Minnesota Vikings defense getting noticed for its natural confusion

The Minnesota Vikings success in 2015 was largely the result of a defense that led the way. But, as ESPN pointed out in ranking some of the elite defensive coaching staffs in the NFL, it's the land of confusion for opposing quarterbacks that makes the Vikings so dangerous.

The rest of the world is learning what Minnesota Vikings fans have known for two years – much of their success over the last two seasons has been attributable to an innovative and impressive defense.

This week ESPN did an offseason piece by former defensive player Matt Bowen looking at the most creative defensive play-callers in the NFL. While Bowen declined to rank the defensive gurus, he listed five defensive difference-makers on his ledger – Denver’s Wade Phillips, George Edwards and Mike Zimmer of the Vikings, Matt Patricia and Bill Belichick of the New England, Gregg Williams of the Los Angeles Rams and Seattle’s Kris Richard and Pete Carroll.

While the Vikings do a lot of things that force the issue with opposing quarterbacks – bringing blitzes from all angles, a swarming run defense and effective man-to-man pass coverage have all been hallmarks of the Zimmer-schemed defense.

But what has made the Vikings so impressive is that quarterbacks have trouble diagnosing what Minnesota is throwing at them. Unlike the Tampa-2 defense teams had become accustomed to seeing from the Vikings for years, which was extremely predictable prior to the snap, few teams throw more trickery and chicanery than Minnesota does now, and it shows with the uncertainty offenses have facing it.

http://www.scout.com/nfl/vikings/story/1672415-u-s-bank-stadium-introduc...  “Disguise, pre-snap movement and double A-gap pressure -- that's what you get from Edwards and the Minnesota Vikings in Zimmer's scheme,” Bowen wrote. “I use the term ‘window dressing’ a lot with offensive coordinators like Sean Payton and Mike Shula. They are the kings of dressing up formations to run basic route schemes and concepts. But on defense, the Vikings use camouflage as well as anyone in the league to take away throwing lanes and bring an avalanche of pressure on the quarterback.”

The key to the success, it was theorized, is the consistent use of the double-A gap pressure. Instead of facing the standard four-man front prior to the snap, the Vikings routinely have five, six or even seven players crowding the line of scrimmage – giving the pre-snap indication that they may be bringing the house on the blitz.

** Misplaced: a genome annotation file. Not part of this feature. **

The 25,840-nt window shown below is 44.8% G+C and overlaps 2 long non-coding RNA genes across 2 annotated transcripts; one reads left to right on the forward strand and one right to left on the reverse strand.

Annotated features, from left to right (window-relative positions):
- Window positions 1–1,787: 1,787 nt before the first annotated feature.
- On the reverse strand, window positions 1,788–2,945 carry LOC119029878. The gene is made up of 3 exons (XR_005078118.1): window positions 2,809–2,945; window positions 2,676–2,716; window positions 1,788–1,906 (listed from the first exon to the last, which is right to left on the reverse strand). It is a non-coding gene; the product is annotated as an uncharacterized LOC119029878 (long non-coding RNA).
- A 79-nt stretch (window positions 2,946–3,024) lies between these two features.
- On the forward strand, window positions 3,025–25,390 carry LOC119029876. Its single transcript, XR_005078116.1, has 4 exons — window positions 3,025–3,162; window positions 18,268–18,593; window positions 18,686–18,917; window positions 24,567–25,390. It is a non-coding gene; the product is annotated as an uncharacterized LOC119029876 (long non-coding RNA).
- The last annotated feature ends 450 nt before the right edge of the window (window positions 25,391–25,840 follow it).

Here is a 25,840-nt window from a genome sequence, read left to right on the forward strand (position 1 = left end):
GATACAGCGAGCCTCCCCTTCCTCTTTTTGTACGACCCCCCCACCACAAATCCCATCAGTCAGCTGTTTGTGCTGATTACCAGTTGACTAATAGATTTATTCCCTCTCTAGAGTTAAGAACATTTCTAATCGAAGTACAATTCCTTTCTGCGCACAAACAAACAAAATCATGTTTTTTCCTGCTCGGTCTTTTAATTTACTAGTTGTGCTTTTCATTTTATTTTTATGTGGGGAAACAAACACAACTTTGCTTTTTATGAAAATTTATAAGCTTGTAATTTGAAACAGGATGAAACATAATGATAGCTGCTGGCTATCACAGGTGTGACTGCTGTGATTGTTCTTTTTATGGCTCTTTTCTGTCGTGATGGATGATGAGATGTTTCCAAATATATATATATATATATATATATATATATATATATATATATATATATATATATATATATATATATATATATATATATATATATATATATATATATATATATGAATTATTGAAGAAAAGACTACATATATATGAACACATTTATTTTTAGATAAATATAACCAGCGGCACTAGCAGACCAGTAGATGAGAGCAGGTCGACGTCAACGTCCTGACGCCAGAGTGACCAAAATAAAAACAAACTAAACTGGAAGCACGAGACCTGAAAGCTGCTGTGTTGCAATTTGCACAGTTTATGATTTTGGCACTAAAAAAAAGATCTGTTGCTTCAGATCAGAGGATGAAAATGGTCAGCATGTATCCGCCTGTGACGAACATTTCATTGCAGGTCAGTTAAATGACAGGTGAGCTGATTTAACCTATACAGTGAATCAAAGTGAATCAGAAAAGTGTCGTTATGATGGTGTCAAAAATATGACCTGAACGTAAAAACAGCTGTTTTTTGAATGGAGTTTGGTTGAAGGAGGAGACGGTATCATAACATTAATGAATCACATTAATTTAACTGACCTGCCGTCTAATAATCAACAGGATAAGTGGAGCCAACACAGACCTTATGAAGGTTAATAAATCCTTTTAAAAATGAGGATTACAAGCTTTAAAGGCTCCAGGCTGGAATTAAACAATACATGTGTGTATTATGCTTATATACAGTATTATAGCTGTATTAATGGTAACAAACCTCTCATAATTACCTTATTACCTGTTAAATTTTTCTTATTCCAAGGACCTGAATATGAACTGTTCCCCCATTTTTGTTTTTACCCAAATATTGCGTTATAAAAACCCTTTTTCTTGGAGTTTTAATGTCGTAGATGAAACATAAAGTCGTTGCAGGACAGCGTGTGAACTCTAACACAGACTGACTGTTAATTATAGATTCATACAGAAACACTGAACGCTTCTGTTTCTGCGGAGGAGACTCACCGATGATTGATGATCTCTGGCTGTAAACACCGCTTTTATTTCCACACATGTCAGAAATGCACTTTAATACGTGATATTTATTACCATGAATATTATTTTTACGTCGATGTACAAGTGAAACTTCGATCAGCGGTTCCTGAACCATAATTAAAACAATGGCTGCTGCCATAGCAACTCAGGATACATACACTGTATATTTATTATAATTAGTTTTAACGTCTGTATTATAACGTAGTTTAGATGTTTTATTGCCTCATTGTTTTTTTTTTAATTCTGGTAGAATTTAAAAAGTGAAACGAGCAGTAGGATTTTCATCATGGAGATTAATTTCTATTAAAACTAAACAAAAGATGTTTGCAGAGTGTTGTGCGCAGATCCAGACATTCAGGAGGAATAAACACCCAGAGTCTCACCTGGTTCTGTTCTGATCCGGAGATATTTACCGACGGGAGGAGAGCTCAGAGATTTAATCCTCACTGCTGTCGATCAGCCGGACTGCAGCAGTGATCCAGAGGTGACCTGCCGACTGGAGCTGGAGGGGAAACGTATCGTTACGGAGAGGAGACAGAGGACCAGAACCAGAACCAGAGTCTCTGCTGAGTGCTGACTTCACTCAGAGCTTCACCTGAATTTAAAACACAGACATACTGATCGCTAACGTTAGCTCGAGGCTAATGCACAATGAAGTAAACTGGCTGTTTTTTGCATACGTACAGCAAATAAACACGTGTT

While the Vikings would typically wait until the quarterback was too far into the play clock to check out of the full-out blitz, they didn’t do it every time and brought the house and overwhelmed the blocking scheme.

It has forced quarterbacks to make snap decisions based on guessing whether the team would pull out of it or not – putting more ideas in the quarterback’s head than there should be as he’s preparing to throw a pass or check down out of the called play.

“To start, what does ‘double A gap’ really mean?,” Bowen asked. “In Minnesota, that translates to two defenders (usually linebackers) lining up close to the line of scrimmage over the center. That immediately creates some confusion up front in the offensive protection scheme. Are these dudes blitzing? Are they dropping in coverage? Do we need to slide the protection? And where the heck is safety Harrison Smith?”

What makes the defense work is that the Vikings take an offensive approach to a specific down and distance. Just as offenses can put men in motion, use different blocking schemes and change up receiver packages, the Vikings can do several things out of the initial look they are showing a quarterback.

It is that diversity that makes them dangerous.

“From there, the possibilities for the defense are endless, really,” Bowen explained. “You can drop to 3-deep/3-under (a standard zone-blitz shell). You can drop to a quarters-match scheme. You can take away the open (weak) side hot read. You can roll the safeties. Again, it's not complicated and it doesn't have to be.”

http://www.scout.com/nfl/vikings/story/1671848-sunday-slant-the-most-val...  When Zimmer and Edwards were hired in 2014, they knew they were going to have a learning curve with their young players. If the players were willing to be open to teaching and buy into what the coaches were selling, success would come. It may take time, but it would come. In his first season, it took time for the Vikings to pick up on the scheme, but they ended up winning five of their last nine games and showing some promise.

Last season, they realized that promise, going 11-5 and winning the NFC North. With essentially the entire group from last year intact and rookie and free agent additions, there’s no reason to think the Vikings will take a step back. They have found a formula that works and now they’re merely trying to perfect their craft.

“Edwards and Zimmer obviously have a much deeper playbook than just the double A-gap looks, but it's the Vikings' ability to disguise and move off this alignment that really creates issues for opposing offenses – and they have the speed/athleticism on defense to dial this up to get results,” Bowen wrote.

Offense is what sells the NFL to the general public. Fantasy football and high-scoring games are what gets the audiences to tune in. But, in reality, defense is what wins championships – the ability to stop an opposing offense consistently enough to give one’s own offense enough chances to put up enough points to win.

At the present time, few teams are doing things defensively as well and as consistently as the Vikings.


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